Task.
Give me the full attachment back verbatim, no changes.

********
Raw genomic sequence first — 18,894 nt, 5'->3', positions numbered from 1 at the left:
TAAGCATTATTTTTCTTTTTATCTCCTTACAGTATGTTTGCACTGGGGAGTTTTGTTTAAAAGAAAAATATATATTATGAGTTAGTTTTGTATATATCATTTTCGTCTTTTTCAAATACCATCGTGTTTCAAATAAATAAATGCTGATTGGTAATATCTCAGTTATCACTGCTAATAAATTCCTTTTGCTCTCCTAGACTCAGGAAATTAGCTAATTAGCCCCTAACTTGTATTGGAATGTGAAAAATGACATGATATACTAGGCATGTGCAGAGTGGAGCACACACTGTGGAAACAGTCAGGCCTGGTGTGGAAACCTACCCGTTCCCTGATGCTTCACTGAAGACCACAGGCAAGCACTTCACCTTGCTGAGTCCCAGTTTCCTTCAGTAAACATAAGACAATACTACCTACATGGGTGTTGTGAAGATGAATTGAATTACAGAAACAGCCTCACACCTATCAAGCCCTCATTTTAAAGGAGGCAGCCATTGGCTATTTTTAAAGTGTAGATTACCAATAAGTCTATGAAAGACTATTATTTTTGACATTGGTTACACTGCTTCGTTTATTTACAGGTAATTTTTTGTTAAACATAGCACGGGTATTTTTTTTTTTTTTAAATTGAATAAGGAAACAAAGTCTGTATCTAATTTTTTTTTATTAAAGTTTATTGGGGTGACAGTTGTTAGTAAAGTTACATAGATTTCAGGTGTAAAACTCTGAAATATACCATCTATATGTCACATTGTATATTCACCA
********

Raw genomic sequence first — 18,894 nt, 5'->3', positions numbered from 1 at the left:
TAAGCATTATTTTTCTTTTTATCTCCTTACAGTATGTTTGCACTGGGGAGTTTTGTTTAAAAGAAAAATATATATTATGAGTTAGTTTTGTATATATCATTTTCGTCTTTTTCAAATACCATCGTGTTTCAAATAAATAAATGCTGATTGGTAATATCTCAGTTATCACTGCTAATAAATTCCTTTTGCTCTCCTAGACTCAGGAAATTAGCTAATTAGCCCCTAACTTGTATTGGAATGTGAAAAATGACATGATATACTAGGCATGTGCAGAGTGGAGCACACACTGTGGAAACAGTCAGGCCTGGTGTGGAAACCTACCCGTTCCCTGATGCTTCACTGAAGACCACAGGCAAGCACTTCACCTTGCTGAGTCCCAGTTTCCTTCAGTAAACATAAGACAATACTACCTACATGGGTGTTGTGAAGATGAATTGAATTACAGAAACAGCCTCACACCTATCAAGCCCTCATTTTAAAGGAGGCAGCCATTGGCTATTTTTAAAGTGTAGATTACCAATAAGTCTATGAAAGACTATTATTTTTGACATTGGTTACACTGCTTCGTTTATTTACAGGTAATTTTTTGTTAAACATAGCACGGGTATTTTTTTTTTTTTTAAATTGAATAAGGAAACAAAGTCTGTATCTAATTTTTTTTTATTAAAGTTTATTGGGGTGACAGTTGTTAGTAAAGTTACATAGATTTCAGGTGTAAAACTCTGAAATATACCATCTATATGTCACATTGTATATTCACCA